ALBUM REVIEW: The Sherlocks - World I Understand

8/10

ALBUM REVIEW: The Sherlocks - World I Understand

British indie/alt-rock outfit The Sherlocks release their third album, World I Understand, which displays a different lineup than their first two albums. In 2020, The Sherlocks were finishing their U.K. tour and about to leave for the U.S. for a few performances. Josh and Andy had already made it known they were leaving the band as soon as the shows in the U.S. were over. It was an amicable parting. They wanted to try something other than music for a while.

Brothers Kiaran Crook (vocals, guitar, songwriter) and Brandon Cook (drums) had no thoughts of not continuing. They soon brought Trent Jackson (bass) and Alex Procter (guitar) on board and then headed off to Rockfield Studios to work on World I Understand. Three weeks later, the album was completed.

Kiaran explains, “We pulled up at Rockfield Studios in Wales with only a handful of practices together and a bunch of songs that felt strong but were certainly rough around the edges. But once we started, I knew we were onto something special. Part of the magic of this record is that even though Brandon and I arrived to make our third album, Trent and Alex were making their debut record. Their passion was infectious, and we were getting the songs down at such a rapid pace. Everyone playing out of their skin!”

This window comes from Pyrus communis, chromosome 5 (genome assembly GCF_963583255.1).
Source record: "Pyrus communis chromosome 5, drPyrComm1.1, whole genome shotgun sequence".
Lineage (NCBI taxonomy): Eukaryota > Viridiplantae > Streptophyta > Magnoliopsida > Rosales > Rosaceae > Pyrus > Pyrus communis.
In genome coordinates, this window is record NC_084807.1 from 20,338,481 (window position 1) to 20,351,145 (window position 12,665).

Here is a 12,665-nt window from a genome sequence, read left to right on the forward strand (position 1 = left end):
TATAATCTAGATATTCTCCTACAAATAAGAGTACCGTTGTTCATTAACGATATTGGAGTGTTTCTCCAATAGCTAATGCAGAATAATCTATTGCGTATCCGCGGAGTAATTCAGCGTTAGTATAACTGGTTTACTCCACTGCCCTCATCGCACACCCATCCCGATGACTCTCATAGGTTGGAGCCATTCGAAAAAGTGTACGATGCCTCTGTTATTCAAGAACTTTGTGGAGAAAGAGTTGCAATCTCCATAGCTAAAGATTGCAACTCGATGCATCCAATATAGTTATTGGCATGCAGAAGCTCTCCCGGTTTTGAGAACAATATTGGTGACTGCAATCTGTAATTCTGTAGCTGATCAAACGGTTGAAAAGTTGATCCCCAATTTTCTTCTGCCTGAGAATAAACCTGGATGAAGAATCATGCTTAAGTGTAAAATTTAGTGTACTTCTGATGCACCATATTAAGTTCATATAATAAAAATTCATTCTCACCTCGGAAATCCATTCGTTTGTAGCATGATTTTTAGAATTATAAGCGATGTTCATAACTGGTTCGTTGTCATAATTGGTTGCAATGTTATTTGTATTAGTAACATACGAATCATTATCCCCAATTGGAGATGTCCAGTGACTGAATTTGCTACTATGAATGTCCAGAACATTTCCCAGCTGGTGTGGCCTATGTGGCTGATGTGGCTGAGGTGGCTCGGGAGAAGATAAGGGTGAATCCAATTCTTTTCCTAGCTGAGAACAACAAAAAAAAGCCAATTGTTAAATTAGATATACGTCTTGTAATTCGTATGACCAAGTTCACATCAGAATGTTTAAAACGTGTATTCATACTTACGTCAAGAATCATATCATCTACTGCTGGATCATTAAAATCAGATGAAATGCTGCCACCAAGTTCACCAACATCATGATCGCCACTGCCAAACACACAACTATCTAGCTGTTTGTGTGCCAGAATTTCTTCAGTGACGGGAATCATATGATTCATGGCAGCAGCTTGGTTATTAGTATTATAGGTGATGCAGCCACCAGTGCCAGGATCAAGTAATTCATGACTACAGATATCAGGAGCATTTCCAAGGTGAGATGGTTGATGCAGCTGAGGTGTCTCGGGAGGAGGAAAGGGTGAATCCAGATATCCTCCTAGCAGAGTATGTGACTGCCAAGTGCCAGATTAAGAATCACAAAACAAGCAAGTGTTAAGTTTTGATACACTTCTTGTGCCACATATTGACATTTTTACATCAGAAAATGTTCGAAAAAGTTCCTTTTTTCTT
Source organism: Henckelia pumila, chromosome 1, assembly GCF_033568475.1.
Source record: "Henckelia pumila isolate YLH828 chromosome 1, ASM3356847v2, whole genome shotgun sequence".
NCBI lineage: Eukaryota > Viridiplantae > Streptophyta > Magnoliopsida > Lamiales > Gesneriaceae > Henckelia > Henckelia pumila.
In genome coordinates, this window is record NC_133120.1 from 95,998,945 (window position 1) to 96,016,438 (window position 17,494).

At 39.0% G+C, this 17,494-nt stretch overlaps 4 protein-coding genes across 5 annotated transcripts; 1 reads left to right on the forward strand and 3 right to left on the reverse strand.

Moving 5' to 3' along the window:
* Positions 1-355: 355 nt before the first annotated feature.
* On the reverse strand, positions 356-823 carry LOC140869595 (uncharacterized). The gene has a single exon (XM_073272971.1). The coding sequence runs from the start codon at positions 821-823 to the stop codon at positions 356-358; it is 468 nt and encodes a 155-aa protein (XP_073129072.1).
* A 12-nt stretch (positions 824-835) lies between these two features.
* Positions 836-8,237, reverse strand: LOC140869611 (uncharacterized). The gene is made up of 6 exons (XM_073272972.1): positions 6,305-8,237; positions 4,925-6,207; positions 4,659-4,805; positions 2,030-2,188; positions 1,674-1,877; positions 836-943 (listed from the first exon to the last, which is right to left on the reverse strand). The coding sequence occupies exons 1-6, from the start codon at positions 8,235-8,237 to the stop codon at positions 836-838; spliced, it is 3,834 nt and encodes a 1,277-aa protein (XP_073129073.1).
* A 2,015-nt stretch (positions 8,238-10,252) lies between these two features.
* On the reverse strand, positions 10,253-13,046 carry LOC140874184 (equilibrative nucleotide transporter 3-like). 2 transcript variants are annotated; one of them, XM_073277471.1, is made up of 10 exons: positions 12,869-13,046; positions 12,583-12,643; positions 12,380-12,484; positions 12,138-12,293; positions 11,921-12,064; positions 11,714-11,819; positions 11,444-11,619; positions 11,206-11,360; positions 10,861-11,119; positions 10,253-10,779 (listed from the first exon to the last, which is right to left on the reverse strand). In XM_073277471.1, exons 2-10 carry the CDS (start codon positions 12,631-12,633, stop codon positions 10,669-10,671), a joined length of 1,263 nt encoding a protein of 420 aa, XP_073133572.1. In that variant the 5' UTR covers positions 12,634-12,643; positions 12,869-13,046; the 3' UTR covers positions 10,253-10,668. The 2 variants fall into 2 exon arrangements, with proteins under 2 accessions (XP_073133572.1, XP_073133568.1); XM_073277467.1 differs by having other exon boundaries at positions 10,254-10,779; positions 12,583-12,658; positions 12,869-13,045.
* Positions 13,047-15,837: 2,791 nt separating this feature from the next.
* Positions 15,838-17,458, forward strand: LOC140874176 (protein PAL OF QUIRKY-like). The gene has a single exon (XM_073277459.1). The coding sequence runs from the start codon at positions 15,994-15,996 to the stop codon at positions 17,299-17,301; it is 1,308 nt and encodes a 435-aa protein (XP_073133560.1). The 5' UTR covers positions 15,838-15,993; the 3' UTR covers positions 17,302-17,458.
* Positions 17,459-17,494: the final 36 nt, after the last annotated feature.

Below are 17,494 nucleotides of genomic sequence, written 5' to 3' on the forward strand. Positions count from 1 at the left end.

Encompassing 11-tracks, highlights on the album include “Porto,” a brief instrumental intro setting the stage for what follows. “Falling” opens on dark, dirty guitars rife with heavy resonance. The driving rhythm propels the song forward on thick throbs as Kiaran’s dreamy, yummy vocals imbue the lyrics with gilded timbres. Psychedelic washes and accents imbue the tune with heady colouration.

A personal favourite, “On The Run”, surges with vicious energy and thrumming energy. Gleaming, sizzling guitars infuse the tune with fluent luminous tendrils while the cavernous, rumbling rhythm injects the song with muscularity.

“Plastic Heart” conjures up suggestions of Nirvana covered by Boston, exposing layers of blistering colours and curving leitmotifs. While “Sorry” summons up auras of The Killers, rolling out on dense lodes of ‘00s indie rock savours. The title track blends alt-rock with compact tints of dream-pop, generating a delicious revved-up sonic tapestry.

Similar to The Killers, only chockfull of bulkier sonic components, as well as delicious infusions of psychedelia, on World I Understand, The Sherlocks display their impressive musical evolution.

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